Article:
Aug 01, 2013 rated it did not like it
If Phillip Lopate had decided to not use his graduate students as his crutch for every example of what NOT to do I might be more willing to finish this book. Also, if he actually focused on how he researches, writes and edits, versus more of the what not to do's and jokes at others expenses I might be able to learn from his recognized talent. Until then I'll read his essays that aren't on writing, and listen to his brother, Leonard. ...more
Spencer
Oct 02, 2016 rated it really liked it
This is a collection of essays on writing personal narratives, and it's great. Lopate's an excellent writer. His tackles some great issues, and really makes me want to read a ton of writers I just can't seem to get in to. So in some ways, this is like the sparks notes for the personal essay tradition, but it's also lovely and inspiring. Got me to revise an old essay and start a new one while reading, so not bad. ...more
Mehrsa
Jun 23, 2018 rated it really liked it
If you can get past the parts where he trashes Baldwin as overly emotional and critiques female writers' lack of logical consistency while giving David Eggers high praise (these sins are almost unforgivable), this book is very helpful for anyone trying to write non-fiction. He is a good teacher of the form because he seems to respect the art of writing non-fiction. His advice on the personal essay was very good and his advice about writing about family was a bit unsettling--basically, he says tr ...more
D.A. Gray
Sep 19, 2020 rated it really liked it
Effective, thought-provoking. A supplement that works best when used with a wide range of sample essays and writing prompts. One of the best parts of reading Lopate is his transparency when it comes to his own prejudices when it comes to approaches. The discussions in the classroom help students on either side of an idea to assess their own approaches and to be more deliberate in what they set out to accomplish.
Christianne
Feb 08, 2019 rated it really liked it
Instructive and enjoyable; I enjoyed it more than his own essays in Getting Personal
Sonja Tyson
Sep 13, 2019 rated it it was amazing
Shelves: writing, how-to
What a great book! My first experience with Lopate was from his introduction in his anthology of The Art of the Personal Essay. This book is a wonderful and personal introduction to those elements which Lopate considers important in the craft of writing the personal essay. The book is indispensable just because of the booklist in the back. Now I have to go to the library.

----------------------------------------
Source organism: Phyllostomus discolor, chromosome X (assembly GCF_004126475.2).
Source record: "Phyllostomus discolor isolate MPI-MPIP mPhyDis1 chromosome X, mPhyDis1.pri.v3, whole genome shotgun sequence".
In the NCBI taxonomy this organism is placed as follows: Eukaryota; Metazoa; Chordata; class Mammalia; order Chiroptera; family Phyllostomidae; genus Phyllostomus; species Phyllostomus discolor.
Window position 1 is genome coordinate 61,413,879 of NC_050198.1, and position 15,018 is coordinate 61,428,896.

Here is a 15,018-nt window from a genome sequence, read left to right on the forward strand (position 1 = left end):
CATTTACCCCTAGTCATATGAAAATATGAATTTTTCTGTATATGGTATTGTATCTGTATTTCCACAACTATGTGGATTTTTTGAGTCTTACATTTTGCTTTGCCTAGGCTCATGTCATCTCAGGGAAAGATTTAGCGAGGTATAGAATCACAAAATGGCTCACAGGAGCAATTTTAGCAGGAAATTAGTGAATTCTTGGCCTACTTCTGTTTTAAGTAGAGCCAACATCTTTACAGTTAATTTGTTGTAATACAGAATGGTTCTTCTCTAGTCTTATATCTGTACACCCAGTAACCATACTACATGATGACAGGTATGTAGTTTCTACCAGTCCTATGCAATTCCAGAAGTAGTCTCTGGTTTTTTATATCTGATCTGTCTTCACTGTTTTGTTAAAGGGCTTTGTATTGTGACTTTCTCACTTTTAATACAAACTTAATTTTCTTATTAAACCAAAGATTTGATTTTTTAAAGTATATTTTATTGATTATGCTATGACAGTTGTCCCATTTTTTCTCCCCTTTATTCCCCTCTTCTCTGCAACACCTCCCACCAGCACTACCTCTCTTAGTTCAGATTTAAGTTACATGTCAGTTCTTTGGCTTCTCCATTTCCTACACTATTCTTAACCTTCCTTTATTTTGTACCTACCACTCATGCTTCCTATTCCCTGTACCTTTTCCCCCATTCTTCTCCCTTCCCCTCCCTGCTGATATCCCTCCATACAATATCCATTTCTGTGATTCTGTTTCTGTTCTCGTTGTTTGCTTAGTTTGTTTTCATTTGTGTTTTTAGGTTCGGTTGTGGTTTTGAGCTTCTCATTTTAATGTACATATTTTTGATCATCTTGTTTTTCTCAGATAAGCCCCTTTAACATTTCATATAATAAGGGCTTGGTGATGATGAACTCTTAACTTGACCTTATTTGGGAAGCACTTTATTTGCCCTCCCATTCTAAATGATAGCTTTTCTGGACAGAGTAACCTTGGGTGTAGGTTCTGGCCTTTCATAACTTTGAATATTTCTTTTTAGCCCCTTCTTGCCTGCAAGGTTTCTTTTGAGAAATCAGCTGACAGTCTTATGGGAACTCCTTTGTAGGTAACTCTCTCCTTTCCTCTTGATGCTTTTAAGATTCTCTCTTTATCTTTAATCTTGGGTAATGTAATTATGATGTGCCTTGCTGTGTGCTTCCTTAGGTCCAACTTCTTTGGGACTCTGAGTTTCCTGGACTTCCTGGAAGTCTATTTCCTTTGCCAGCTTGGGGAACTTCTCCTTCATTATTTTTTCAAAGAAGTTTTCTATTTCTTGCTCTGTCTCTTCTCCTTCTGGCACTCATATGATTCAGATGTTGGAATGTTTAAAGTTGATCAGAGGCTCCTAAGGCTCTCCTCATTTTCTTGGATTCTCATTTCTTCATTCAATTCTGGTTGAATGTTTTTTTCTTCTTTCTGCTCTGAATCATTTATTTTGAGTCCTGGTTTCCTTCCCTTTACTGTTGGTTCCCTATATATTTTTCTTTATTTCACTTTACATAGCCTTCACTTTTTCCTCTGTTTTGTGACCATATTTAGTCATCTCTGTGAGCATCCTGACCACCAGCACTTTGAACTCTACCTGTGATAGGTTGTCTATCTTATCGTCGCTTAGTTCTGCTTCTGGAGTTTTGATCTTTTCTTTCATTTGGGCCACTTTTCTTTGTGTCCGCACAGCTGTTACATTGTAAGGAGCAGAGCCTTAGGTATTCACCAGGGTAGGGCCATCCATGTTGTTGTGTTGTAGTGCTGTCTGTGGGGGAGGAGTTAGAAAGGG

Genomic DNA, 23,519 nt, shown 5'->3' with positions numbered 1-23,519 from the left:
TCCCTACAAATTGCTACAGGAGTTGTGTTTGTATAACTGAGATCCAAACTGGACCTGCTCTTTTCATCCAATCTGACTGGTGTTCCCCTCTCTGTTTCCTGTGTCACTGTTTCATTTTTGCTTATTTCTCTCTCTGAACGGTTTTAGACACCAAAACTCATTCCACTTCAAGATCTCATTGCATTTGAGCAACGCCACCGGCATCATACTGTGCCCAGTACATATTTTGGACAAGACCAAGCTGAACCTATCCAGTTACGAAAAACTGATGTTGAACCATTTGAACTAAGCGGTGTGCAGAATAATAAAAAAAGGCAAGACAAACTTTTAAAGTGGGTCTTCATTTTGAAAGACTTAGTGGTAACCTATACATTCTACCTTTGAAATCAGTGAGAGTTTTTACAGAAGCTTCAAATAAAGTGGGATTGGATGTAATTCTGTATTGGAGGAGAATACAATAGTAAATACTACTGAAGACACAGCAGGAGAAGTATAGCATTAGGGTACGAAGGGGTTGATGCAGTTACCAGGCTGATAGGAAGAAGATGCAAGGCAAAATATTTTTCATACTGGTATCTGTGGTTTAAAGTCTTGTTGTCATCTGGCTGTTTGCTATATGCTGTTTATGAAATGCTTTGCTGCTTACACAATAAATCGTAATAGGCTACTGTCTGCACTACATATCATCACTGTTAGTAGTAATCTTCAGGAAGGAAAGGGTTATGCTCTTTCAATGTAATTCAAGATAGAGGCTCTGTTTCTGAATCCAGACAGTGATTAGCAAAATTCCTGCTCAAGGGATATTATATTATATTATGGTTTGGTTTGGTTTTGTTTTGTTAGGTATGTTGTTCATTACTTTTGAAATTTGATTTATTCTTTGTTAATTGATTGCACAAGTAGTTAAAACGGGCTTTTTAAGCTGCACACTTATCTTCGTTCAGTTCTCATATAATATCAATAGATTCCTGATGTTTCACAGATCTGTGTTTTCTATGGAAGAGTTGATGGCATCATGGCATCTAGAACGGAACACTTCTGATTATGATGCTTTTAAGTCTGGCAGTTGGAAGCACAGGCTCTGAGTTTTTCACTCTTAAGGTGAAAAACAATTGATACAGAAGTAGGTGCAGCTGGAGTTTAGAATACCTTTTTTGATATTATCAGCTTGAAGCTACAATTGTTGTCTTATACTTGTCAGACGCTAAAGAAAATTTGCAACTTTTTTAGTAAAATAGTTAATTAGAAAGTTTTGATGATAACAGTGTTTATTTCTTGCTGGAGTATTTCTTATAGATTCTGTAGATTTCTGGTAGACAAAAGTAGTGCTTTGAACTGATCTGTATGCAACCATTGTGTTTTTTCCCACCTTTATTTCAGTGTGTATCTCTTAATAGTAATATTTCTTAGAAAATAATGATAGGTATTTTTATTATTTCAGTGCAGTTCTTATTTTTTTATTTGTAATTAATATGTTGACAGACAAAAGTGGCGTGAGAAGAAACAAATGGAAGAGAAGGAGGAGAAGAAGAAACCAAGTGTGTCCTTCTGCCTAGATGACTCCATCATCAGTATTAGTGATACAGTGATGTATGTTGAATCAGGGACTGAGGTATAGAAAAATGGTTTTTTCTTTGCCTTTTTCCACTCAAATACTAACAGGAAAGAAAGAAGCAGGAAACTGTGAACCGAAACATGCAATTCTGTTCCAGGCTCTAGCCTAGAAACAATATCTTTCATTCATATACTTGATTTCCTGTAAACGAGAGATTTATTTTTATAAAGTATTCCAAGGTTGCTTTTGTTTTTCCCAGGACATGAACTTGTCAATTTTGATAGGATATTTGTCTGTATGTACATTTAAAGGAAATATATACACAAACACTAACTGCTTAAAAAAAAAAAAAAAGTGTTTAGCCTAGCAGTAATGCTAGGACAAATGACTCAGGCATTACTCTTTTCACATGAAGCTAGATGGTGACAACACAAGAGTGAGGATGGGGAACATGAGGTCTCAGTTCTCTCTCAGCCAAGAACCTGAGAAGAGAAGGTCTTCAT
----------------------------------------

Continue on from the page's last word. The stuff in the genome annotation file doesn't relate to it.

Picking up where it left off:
Shannon Whitehead
It's easy to tell that Phillip Lopate is passionate and well-educated on the craft of writing essays. There were a few useful bits of insight that I could take away, but overall I found this book to be surprisingly and overwhelmingly dense. I might be too amateur of a writer to glean much from it, but I tried, and still got lost (and bored) in an unneeded amount of detail. The author went on tangents about other authors' lives, his personal preferences, and his students that didn't give me any p ...more
Sara
Mar 18, 2017 rated it it was amazing
Outstanding. Rich with insights and inspiration. And great reading recommendations.
Tim
May 05, 2013 rated it it was amazing
It took me a long time to read these essays, not because they were difficult, but I think because they made me feel guilty. They are so well written and engaging and even encouraging to the writer that I felt bad ignoring his comments and advice by not writing and so stayed away. I eventually got over that. Lopate offers a strong defense of the literary nature and the value of essay writing and the memoir. Most of the book deals with writing personal narrative, and includes essays on turning you ...more
Sarah
Mar 04, 2017 rated it it was ok
Some great info for teaching/writing CNF re: turning oneself into character, how or when to "end" an essay, research, etc. What I have a problem with, is Lopate's brevity with lyric essays. (Poet review here!) I was expecting the same sort of guidance or discussion as many of the other chapters, though was surprised to find this is one area of CNF he is not versed in. Which is fine-- but we ARE reading "the craft of literary nonfiction" which, in my mind, includes the lyric. Like, if you're cons ...more
Charles Michael  Fischer
May 26, 2019 rated it really liked it
Lopate's passionate argument for "telling" is refreshing, and a much needed rebuttal to creative writing instructors who misteach memoir as nothing more than a real story told through fictional devices. If so, why bother writing a memoir? Write an autobiographical novel instead.

Lopate argues for better harmony between "showing" and scene vs. telling, which is where the memoirist interprets, analyzes, pontificates, digresses, integrates research, etc. Telling is not the same in both genres. Also
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Linda Tapp
Oct 26, 2014 rated it liked it
I chose two books on literary/creative non-fiction to read during a recent vacation. When I chose the two - this one and one by Lee Gutkind titled "You Can't Make This Stuff Up" - I did not realize they would be so different. While I am glad I read about this topic from two different authors, I found Mr. Gutkind's book easier to read and more valuable.

This book contains valuable information for those seriously considering writing literary non-fiction but I feel it is more for individuals who ha
...more
Robin
Sep 08, 2015 rated it liked it